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After doldrums during first half of year, Ken Bell charts shrimp market turnaround.

After Doldrums During First Half of Year, Ken Bell Charts Shrimp Market Turnaround

One thing about Ken Bell, proprietor of Newcastle, England-based Ken Bell International, is that he always talks straight. "We've seen one of the worst six months ever, both in terms of general trade and export," he told Quick Frozen Foods International about business levels experienced during the first half of this year. "But we're through it now, and are actually up in tonnage over 1990 even though margins are not as good as they might be."

Europe's largest independent processor of prawns expects to do over 30 million [pounds] in turnover again this year, of which 70% will represent exports. But it won't have been easy. Not only did the recession and the Gulf War ("February never happened") torpedo sales, but cutthroat competition on the Continent added insult to injury.

"There are a lot of cowboys over there selling low quality product. A flood of it sullied the market early this year. We refuse to stoop to that level to get business," said Bell, "because at the end of the day such activity only kills the market for everybody."

Bell, whose modern factory operation produces from 120 tons to 200 tons of finished product per week, has been in the forefront of those shouting for quality standards and legislation that will curb unscrupulous traders. He strongly favors EEC controls: "I'd rather have Brussels regulate it than London."

The outspoken shrimp packer has long been at odds with the political powers that be in Britain, particularly over issues such as food irradiation and BSE (mad cow disease). His ongoing anti-irradiation battle with the government has included personally financing research aimed at finding a fool-proof way of detecting whether the controversial preservation process has been used on foods.

"The menace of irradiation must be exposed," said Bell. "It's nothing more than camouflage for bad practice and the dirty products which result from it."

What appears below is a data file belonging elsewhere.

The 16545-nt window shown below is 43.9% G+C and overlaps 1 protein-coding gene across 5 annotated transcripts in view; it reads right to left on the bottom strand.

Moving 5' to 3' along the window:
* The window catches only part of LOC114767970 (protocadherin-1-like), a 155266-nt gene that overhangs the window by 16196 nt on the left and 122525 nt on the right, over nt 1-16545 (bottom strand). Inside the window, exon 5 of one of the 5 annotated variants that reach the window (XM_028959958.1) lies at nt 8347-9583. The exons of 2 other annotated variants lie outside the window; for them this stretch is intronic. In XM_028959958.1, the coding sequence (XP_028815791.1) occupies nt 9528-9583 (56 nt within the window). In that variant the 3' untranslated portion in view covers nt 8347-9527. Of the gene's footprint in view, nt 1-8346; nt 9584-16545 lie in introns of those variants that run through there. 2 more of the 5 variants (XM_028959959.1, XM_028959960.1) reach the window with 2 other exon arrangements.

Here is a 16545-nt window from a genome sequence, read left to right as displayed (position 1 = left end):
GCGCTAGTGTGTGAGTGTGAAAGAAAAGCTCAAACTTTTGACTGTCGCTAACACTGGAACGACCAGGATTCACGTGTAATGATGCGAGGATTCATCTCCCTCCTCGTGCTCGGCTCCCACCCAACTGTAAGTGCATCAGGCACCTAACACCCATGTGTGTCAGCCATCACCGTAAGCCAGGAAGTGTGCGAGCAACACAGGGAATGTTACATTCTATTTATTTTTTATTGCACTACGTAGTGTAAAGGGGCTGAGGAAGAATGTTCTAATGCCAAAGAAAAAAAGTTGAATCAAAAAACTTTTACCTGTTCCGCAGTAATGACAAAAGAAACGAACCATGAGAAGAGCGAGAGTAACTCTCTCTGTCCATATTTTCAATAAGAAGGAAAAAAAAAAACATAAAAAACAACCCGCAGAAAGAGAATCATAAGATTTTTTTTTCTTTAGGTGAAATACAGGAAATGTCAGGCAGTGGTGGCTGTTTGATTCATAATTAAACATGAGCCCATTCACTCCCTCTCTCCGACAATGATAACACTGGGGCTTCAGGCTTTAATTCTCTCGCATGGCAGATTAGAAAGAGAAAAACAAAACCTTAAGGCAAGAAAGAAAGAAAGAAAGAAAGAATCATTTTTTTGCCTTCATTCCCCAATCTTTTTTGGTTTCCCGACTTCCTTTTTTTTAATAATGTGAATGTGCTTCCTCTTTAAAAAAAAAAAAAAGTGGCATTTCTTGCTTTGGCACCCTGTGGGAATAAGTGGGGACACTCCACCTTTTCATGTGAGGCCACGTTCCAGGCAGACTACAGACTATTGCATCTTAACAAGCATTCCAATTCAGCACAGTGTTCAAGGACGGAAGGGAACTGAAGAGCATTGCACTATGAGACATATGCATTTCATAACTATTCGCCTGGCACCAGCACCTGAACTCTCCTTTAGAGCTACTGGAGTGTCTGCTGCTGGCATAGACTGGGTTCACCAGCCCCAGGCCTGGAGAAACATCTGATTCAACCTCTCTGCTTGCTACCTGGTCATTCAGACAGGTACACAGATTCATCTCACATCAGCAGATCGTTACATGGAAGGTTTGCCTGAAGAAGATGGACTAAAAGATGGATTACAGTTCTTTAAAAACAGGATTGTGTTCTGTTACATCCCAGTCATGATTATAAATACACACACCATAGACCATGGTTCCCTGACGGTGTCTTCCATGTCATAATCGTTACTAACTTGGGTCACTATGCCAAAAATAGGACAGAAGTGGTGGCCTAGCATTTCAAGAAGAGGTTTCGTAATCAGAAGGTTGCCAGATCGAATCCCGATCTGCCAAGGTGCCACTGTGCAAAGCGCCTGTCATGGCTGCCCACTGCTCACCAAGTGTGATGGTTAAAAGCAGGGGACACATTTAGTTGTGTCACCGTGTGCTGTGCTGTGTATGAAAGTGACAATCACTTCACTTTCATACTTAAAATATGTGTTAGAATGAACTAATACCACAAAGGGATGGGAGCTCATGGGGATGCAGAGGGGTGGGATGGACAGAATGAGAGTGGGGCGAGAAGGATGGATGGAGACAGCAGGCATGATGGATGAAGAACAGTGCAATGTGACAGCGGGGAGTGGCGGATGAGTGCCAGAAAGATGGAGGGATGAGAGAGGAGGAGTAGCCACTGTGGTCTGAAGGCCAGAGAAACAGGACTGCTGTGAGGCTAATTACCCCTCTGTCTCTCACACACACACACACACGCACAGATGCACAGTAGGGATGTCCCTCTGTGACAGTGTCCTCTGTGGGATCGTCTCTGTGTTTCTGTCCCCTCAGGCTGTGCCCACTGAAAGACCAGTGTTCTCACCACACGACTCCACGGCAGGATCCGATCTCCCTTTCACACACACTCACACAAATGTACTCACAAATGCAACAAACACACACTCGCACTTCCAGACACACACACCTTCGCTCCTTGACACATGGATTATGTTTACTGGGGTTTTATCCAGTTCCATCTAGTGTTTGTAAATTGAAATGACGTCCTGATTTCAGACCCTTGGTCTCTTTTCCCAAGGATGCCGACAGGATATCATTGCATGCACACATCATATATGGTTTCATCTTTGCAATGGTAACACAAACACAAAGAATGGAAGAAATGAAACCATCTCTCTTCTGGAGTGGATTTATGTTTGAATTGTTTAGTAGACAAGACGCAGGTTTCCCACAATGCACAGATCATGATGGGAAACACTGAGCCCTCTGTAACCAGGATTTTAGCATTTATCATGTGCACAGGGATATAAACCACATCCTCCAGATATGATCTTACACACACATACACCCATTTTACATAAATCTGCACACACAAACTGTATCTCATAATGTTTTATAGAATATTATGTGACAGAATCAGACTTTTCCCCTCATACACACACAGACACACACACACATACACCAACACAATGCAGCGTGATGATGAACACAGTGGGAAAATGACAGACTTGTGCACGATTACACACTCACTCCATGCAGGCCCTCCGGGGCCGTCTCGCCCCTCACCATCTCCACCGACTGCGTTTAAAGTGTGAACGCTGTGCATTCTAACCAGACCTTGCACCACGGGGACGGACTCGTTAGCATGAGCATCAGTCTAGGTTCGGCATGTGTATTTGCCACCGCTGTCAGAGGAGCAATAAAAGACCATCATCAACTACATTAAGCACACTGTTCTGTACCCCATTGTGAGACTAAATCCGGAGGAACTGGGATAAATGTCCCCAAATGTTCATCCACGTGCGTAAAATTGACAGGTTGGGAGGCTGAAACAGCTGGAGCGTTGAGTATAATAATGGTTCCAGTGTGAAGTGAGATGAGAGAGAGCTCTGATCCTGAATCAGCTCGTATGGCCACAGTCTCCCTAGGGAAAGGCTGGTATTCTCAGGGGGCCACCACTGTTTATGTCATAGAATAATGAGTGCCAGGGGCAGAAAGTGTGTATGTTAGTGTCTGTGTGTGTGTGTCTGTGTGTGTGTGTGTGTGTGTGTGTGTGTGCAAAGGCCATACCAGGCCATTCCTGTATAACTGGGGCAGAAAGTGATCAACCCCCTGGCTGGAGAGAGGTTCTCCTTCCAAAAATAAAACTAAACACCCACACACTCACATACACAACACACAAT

More recently the prawn processor, who also sells about 1 million [pounds] worth of meat per year, invested some 20,000 [pounds] to come up with a test for BSE in live cattle. Getting no cooperation from officialdom, he sent a research scientist to the USA to work with the National Institute of Health. As a result a patent has been applied for regarding a process which involves placing a DNA strain into a small blood sample. If it replicates itself, the disease is deemed endemic.

"Rightly or wrongly, the UK consumer associates BSE with the risk of contracting senile dementia. That's why they don't want to eat domestic beef," explained Bell. "I have no choice but to sell imported beef from Botswana at the moment."

Meanwhile, on the prawn side of business, most of Bell's raw materials come from India, Bangladesh and Asian Pacific Rim countries. In a move to tighten quality control he has reduced the number of suppliers considerably, sourcing only from select provisioners.

But the Ken Bell International product line has not been cut back. As a matter of fact, a new range of "Flavor Seal" packs was recently introduced. Varieties include: King Prawn and Garlic Butter, Luxury Seafood Cocktail, and Seafood Kebab with Oriental Sauce.

PHOTO : "There are a lot of cowboys out there selling low quality products," says Ken Bell. "We refuse to stoop to that level to get business."
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Title Annotation:Ken Bell International's recovery
Publication:Quick Frozen Foods International
Date:Oct 1, 1991
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